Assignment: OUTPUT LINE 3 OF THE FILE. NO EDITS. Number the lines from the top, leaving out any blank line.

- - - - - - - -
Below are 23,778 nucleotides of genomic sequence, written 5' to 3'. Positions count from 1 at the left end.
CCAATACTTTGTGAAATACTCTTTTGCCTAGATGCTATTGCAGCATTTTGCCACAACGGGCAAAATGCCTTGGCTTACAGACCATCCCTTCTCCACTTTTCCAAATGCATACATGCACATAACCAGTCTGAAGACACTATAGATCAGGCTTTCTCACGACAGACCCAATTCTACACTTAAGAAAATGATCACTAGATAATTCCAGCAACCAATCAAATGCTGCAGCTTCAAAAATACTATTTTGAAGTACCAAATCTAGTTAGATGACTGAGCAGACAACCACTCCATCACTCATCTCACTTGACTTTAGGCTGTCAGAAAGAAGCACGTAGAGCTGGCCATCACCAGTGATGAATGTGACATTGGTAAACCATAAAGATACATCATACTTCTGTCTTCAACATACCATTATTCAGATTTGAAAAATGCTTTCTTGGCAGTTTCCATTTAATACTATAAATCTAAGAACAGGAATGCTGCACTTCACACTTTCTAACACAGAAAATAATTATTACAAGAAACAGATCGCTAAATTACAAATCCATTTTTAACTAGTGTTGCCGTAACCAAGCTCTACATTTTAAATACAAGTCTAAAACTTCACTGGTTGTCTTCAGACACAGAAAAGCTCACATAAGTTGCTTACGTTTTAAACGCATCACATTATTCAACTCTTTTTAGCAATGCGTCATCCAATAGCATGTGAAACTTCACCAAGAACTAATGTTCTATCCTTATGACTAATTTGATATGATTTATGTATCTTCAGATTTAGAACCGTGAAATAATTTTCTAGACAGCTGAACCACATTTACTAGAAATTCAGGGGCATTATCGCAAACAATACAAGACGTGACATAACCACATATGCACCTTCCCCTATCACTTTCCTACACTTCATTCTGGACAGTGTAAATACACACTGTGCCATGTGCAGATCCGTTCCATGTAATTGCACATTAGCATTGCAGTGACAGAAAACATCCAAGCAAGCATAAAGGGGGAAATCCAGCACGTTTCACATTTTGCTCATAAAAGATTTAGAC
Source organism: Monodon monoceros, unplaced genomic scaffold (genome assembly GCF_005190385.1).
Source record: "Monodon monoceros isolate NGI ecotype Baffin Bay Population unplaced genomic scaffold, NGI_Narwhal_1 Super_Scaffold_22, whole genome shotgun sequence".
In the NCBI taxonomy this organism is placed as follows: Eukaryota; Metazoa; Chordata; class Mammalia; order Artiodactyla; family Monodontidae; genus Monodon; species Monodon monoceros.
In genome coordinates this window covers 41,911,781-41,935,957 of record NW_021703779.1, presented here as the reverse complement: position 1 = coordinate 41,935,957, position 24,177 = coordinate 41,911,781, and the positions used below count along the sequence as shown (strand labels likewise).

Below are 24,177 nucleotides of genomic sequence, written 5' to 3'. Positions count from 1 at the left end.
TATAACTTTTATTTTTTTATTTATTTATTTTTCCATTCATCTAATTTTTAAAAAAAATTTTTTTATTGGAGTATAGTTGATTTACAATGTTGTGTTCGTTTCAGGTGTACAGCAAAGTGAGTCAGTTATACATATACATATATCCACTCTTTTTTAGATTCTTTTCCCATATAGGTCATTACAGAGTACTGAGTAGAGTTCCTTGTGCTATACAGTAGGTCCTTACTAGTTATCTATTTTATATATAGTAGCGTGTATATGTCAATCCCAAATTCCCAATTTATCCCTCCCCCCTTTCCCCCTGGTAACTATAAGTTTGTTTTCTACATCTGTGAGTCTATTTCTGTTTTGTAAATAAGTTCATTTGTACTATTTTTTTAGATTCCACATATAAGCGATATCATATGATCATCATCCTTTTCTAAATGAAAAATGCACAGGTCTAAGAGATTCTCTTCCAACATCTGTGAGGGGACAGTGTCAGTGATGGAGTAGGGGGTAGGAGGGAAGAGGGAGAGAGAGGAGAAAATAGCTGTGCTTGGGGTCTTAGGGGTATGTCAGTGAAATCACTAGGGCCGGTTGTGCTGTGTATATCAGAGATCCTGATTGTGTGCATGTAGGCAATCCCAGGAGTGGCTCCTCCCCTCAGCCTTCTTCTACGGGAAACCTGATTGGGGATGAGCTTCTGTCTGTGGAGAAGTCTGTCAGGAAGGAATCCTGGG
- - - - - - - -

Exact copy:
Source organism: Monodon monoceros, unplaced genomic scaffold (genome assembly GCF_005190385.1).